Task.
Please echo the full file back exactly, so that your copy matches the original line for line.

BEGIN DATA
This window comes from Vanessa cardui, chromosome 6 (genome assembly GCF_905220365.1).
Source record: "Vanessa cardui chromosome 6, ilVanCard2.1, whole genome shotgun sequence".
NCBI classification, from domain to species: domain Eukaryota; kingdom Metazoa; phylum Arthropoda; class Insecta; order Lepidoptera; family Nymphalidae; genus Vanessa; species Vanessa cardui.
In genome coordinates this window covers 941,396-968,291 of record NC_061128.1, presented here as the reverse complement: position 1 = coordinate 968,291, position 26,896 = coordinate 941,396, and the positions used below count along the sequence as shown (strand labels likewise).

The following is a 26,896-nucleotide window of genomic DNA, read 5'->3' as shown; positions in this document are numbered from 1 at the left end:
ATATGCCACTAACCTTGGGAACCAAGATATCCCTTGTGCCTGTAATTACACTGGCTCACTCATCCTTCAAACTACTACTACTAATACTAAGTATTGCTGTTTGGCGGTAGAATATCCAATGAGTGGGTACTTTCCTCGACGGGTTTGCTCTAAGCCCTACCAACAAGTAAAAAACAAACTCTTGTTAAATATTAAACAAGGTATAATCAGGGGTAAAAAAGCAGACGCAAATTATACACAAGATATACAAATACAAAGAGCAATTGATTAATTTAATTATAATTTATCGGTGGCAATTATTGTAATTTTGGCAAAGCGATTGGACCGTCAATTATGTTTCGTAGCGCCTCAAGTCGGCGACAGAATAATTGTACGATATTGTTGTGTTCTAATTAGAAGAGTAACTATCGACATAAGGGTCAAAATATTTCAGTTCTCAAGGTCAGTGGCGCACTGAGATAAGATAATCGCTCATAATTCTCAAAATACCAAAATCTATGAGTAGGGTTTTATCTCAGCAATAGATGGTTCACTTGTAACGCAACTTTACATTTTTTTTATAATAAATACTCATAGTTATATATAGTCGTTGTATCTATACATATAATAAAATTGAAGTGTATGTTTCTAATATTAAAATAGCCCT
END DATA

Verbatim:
This window comes from Vanessa cardui, chromosome 6 (genome assembly GCF_905220365.1).
Source record: "Vanessa cardui chromosome 6, ilVanCard2.1, whole genome shotgun sequence".
NCBI classification, from domain to species: domain Eukaryota; kingdom Metazoa; phylum Arthropoda; class Insecta; order Lepidoptera; family Nymphalidae; genus Vanessa; species Vanessa cardui.
In genome coordinates this window covers 941,396-968,291 of record NC_061128.1, presented here as the reverse complement: position 1 = coordinate 968,291, position 26,896 = coordinate 941,396, and the positions used below count along the sequence as shown (strand labels likewise).

The following is a 26,896-nucleotide window of genomic DNA, read 5'->3' as shown; positions in this document are numbered from 1 at the left end:
ATATGCCACTAACCTTGGGAACCAAGATATCCCTTGTGCCTGTAATTACACTGGCTCACTCATCCTTCAAACTACTACTACTAATACTAAGTATTGCTGTTTGGCGGTAGAATATCCAATGAGTGGGTACTTTCCTCGACGGGTTTGCTCTAAGCCCTACCAACAAGTAAAAAACAAACTCTTGTTAAATATTAAACAAGGTATAATCAGGGGTAAAAAAGCAGACGCAAATTATACACAAGATATACAAATACAAAGAGCAATTGATTAATTTAATTATAATTTATCGGTGGCAATTATTGTAATTTTGGCAAAGCGATTGGACCGTCAATTATGTTTCGTAGCGCCTCAAGTCGGCGACAGAATAATTGTACGATATTGTTGTGTTCTAATTAGAAGAGTAACTATCGACATAAGGGTCAAAATATTTCAGTTCTCAAGGTCAGTGGCGCACTGAGATAAGATAATCGCTCATAATTCTCAAAATACCAAAATCTATGAGTAGGGTTTTATCTCAGCAATAGATGGTTCACTTGTAACGCAACTTTACATTTTTTTTATAATAAATACTCATAGTTATATATAGTCGTTGTATCTATACATATAATAAAATTGAAGTGTATGTTTCTAATATTAAAATAGCCCT